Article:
Cat scratch disease (CSD) is a zoonotic infection caused by the intracellular gram-negative bacillus Bartonella henselae; it is globally prevalent, with ~22,000 cases reported each year in the United States alone Cats are the major reservoir of Bartonella, with about 50% harboring the pathogen. Kittens and strays are more likely to be bacteremic than adult or domestic cats. Humans contract the infection via cat bites or scratches, or flea or tick bites. This is possibly why CSD is mainly encountered in children (due to the higher likelihood of rough contact with cats); however, all age groups can be affected. Initially, infected persons manifest a primary skin vesicle at the inoculation site. This primary lesion may later become erythematous, vesicular, papular, or crusted. A regional, unilateral, tender lymphadenopathy develops a week or two later. The most commonly affected lymph node groups are those of the upper extremities, neck and jaw, groin, chest, and the pre- or postauricular and clavicular nodes. The lymphadenopathy may persist for several months; in some individuals, the enlarged nodes may suppurate. The majority of patients also complain of body aches, malaise and anorexia. A few develop low-grade fever. Musculoskeletal manifestations such as myalgia, arthralgia and arthritis are also seen. Hepatosplenomegaly with or without lymphadenopathy is an important sign which suggests visceral involvement. Note that CSD can result in several important complications; these largely depend on the immune status of the affected individual. Immunocompetent persons may develop encephalitis or ocular manifestations such as Parinaud oculoglandular syndrome and neuro-retinitis; the latter may lead to acute unilateral visual field loss. In contrast, immunocompromised patients develop more severe complications such as bacillary angiomatosis and bacillary peliosis; the latter involves the parenchymal vasculature, resulting in the formation of blood-filled, cystic spaces in the liver, spleen, bone marrow, and lymph nodes. Where CSD is suspected, serology plays a key role in establishing the diagnosis; assessment of anti-Bartonella henselae immunoglobulin-G (IgG) titers via an indirect fluorescent assay (IFA) or enzyme-linked immunosorbent assay (ELISA) is the most common test performed in this respect. An IgG titer of less than 1:64 suggests no ongoing infection; titers between 1:64 and 1:256 suggest possible infection, in which case it is advisable to repeat the test in 10 to 14 days; titers above 1:256 strongly suggest an ongoing or recent infection. Note that the above tests lack specificity; asymptomatic persons (especially those who domesticate cats), may be falsely positive as a result of previous bacterial exposure. Polymerase chain reaction (PCR) is more specific than serology, but is also less sensitive. Cultures are not very useful, as B. henselae is highly fastidious and thus not easily cultured. A lymph node biopsy is extremely useful in situations where the diagnosis cannot be established otherwise. Lymphoid hyperplasia, multiple granulomas, and stellate microabscesses are seen on histopathological examination. The choice of treatment depends on the clinical presentation and immune status of the patient. Immunocompetent patients with mild-to-moderate infections may be simply managed with analgesia, reassurance, and regular follow-up; the lymphadenopathy usually resolves spontaneously within two to eight weeks of onset. Antibiotic therapy is indicated if there is significant lymphadenopathy, or in the presence of disease progression to the liver, spleen, eye, or central nervous system. Azithromycin, rifampicin, ciprofloxacin or trimethoprim-sulfamethoxazole can be used in this regard. Incision and drainage of the affected lymph nodes is not recommended, as this can lead to chronic sinus tract formation. Overall, immunocompetent patients with CSD have an excellent prognosis, with complications being uncommon. Even immunocompromised individuals tend to recover completely, following appropriate antibiotic therapy. Note also that a single episode of CSD is adequate to provide lifelong immunity to the affected individual.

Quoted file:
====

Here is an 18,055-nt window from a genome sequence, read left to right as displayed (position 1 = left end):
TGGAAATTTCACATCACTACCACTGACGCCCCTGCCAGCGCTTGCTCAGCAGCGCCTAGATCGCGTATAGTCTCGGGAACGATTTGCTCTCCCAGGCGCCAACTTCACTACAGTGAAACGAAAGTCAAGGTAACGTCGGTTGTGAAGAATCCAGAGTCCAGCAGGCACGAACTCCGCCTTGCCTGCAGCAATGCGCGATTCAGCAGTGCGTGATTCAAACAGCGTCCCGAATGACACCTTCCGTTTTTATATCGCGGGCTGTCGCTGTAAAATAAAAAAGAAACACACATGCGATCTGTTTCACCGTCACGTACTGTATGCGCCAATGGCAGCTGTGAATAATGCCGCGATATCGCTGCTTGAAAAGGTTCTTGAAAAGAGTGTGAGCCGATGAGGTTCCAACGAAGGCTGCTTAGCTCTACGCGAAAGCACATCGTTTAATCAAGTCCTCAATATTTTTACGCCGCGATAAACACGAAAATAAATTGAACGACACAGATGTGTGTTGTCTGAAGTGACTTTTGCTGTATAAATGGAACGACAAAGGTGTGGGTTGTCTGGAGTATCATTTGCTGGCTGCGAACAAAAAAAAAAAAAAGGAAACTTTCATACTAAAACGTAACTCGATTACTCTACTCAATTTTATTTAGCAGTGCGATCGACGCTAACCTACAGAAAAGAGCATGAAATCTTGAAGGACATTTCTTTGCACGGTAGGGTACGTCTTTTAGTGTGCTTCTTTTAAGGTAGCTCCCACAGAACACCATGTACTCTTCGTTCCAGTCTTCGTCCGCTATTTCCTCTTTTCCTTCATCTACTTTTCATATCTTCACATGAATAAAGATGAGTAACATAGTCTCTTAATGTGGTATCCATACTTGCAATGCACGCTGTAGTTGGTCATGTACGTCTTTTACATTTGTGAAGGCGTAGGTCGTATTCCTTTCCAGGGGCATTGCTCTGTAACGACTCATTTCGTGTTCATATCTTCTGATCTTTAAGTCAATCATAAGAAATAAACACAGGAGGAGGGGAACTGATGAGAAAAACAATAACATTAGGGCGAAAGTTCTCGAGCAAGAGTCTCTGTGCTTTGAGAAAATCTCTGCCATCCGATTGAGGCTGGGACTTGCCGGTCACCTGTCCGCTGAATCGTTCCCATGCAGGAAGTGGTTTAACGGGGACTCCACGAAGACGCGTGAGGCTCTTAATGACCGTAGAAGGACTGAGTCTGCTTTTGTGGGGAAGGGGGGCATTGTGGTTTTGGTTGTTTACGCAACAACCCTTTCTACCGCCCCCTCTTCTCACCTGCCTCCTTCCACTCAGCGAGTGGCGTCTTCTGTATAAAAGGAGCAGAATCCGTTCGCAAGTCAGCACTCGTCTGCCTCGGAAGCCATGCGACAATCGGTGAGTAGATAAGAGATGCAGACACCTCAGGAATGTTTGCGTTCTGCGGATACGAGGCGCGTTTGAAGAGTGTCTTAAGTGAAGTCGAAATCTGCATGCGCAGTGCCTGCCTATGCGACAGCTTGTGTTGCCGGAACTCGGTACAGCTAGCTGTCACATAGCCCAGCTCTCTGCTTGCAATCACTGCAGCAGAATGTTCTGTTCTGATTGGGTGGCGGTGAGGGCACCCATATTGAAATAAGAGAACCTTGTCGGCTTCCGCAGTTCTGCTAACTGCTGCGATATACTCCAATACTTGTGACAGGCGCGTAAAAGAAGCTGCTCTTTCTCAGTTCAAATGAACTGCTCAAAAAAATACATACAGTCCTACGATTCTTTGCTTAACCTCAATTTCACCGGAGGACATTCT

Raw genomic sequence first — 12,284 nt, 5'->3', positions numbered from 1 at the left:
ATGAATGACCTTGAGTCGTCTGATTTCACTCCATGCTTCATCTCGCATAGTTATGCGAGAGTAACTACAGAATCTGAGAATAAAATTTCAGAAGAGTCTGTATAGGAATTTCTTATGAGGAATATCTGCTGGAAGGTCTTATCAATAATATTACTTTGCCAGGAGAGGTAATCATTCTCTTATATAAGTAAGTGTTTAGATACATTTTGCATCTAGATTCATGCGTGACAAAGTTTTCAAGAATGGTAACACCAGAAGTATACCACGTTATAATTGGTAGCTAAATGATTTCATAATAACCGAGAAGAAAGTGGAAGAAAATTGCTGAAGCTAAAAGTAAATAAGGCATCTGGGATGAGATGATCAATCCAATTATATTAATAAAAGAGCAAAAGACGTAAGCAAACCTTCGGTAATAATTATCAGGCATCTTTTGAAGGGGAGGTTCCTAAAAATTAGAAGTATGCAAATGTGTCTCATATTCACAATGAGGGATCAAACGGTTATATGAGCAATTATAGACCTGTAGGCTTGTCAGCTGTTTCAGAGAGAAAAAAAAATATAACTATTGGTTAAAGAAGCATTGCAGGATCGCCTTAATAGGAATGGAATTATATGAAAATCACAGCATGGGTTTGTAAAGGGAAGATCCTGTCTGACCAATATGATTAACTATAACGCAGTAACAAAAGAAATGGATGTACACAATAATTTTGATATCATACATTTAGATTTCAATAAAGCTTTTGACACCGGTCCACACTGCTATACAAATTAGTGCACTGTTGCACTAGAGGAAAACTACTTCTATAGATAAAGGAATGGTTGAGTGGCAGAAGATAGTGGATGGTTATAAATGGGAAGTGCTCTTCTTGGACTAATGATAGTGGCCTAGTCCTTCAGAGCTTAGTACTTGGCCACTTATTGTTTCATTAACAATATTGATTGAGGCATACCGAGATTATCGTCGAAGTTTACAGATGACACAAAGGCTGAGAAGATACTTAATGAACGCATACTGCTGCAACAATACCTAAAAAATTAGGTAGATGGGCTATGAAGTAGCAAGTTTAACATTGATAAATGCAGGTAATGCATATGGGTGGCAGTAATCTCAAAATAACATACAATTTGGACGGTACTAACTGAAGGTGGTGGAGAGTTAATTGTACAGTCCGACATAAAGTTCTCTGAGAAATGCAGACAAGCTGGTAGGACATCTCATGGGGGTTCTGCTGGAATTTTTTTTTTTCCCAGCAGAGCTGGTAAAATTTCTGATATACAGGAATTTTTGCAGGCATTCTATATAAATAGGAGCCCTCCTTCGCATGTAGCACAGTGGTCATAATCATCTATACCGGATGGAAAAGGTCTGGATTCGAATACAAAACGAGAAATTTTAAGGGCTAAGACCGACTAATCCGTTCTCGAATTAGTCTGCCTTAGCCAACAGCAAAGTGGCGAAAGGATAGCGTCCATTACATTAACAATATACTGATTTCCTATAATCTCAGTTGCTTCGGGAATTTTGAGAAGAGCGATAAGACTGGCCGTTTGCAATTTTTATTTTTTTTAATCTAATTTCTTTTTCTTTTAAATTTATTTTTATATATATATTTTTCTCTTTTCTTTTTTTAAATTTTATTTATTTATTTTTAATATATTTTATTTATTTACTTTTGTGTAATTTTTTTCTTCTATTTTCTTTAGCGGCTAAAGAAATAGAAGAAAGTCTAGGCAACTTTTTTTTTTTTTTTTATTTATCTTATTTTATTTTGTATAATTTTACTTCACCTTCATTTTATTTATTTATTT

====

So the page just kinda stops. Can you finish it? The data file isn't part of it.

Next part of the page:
Take home messages

  1. Cat scratch disease (CSD) is a zoonotic infection caused by Bartonella henselae; affected individuals usually have a history of recent contact with cats.
  2. These patients commonly present with a tender, regional, unilateral lymphadenopathy. A skin papule may be seen at the site of inoculation.
  3. In most cases, positive serological studies are key to establishing the diagnosis; PCR and lymph node biopsy may be useful in equivocal instances.
  4. CSD is usually self-limiting, and thus does not require specific treatment. However, significant lymphadenopathy, or the presence of complications mandates antibiotic therapy.